New research by public health researchers at the University of Buffalo (UB) reports that eating more fruits and vegetables could help people quit smoking and remain tobacco-free for a longer period of time.
The findings, published in the journal Nicotine and Tobacco Research, are the first in a longitudinal study to look at the effects of eating fruits and vegetables have on those who are participating in smoking cessation programs. The team of researchers surveyed 1,000 smokers who were 25 years of age and older with random-digit dialing telephone interviews. 14 months later, they followed up with the participants and asked if they had stopped using tobacco during the last month.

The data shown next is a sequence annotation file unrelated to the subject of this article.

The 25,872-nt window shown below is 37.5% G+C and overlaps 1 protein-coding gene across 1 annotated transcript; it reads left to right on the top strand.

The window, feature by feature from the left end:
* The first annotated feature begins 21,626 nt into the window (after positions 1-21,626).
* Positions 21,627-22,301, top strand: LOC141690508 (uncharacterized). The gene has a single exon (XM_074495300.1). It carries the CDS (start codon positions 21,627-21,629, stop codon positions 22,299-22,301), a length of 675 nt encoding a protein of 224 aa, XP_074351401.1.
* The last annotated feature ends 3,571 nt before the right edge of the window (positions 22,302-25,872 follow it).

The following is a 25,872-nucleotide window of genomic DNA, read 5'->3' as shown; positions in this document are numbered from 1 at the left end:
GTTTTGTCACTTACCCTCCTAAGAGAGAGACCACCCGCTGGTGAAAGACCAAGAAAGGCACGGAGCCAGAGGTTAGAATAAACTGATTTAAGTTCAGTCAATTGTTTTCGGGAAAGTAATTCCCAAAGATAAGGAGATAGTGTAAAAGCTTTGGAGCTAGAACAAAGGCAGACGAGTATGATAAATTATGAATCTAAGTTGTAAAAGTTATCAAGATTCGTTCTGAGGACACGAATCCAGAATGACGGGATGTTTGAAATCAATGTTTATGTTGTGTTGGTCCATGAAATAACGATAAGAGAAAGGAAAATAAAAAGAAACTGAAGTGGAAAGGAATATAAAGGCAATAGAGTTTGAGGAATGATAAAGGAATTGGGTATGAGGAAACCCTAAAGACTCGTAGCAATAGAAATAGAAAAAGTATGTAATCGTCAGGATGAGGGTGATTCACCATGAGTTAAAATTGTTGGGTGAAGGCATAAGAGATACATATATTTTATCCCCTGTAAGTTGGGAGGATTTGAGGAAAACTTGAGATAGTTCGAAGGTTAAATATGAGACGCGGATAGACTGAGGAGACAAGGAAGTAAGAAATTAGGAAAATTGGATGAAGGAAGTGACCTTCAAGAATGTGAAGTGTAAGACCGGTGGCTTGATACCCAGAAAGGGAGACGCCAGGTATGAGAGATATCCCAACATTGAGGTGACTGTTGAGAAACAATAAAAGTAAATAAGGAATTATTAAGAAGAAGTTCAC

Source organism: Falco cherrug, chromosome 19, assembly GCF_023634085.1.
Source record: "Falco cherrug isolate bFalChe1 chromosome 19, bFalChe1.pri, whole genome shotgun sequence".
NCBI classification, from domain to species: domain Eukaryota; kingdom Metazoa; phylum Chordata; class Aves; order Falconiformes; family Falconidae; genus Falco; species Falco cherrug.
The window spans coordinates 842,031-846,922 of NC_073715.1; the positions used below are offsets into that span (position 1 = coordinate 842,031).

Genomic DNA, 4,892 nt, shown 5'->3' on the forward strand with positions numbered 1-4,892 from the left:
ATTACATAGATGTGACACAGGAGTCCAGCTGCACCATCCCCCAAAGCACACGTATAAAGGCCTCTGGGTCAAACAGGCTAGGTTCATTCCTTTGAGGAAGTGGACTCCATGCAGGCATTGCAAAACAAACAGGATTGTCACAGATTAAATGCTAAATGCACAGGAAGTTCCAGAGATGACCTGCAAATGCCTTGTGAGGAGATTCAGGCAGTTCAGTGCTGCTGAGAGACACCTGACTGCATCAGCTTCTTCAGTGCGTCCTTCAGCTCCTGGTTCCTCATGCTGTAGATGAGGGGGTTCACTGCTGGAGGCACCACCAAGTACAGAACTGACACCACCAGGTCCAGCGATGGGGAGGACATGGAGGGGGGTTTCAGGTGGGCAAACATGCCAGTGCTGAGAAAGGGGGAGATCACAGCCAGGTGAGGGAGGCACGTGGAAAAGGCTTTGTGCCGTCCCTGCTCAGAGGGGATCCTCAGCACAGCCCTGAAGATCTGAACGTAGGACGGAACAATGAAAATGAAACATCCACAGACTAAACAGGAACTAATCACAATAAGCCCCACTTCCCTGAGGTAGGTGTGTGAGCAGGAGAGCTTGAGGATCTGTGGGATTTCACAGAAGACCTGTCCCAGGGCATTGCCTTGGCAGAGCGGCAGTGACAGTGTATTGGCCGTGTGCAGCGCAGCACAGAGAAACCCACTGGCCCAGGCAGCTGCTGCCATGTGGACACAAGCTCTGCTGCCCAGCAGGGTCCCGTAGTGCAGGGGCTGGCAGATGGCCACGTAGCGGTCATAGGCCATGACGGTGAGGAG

The study showed that smokers who ate the highest amount of fruits and vegetables were three times more likely to stay tobacco-free for a minimum of 30 days during the follow up, more so than those who consumed the least amount of fruits and vegetables.
Those smokers who ate the most amount of fruits and vegetables also appeared to smoke fewer cigarettes per day, waited a longer amount of time before smoking the first cigarette of the day, and showed to have less dependence on nicotine.
For more, see: Quit Smoking With Help From Fruits And Vegetables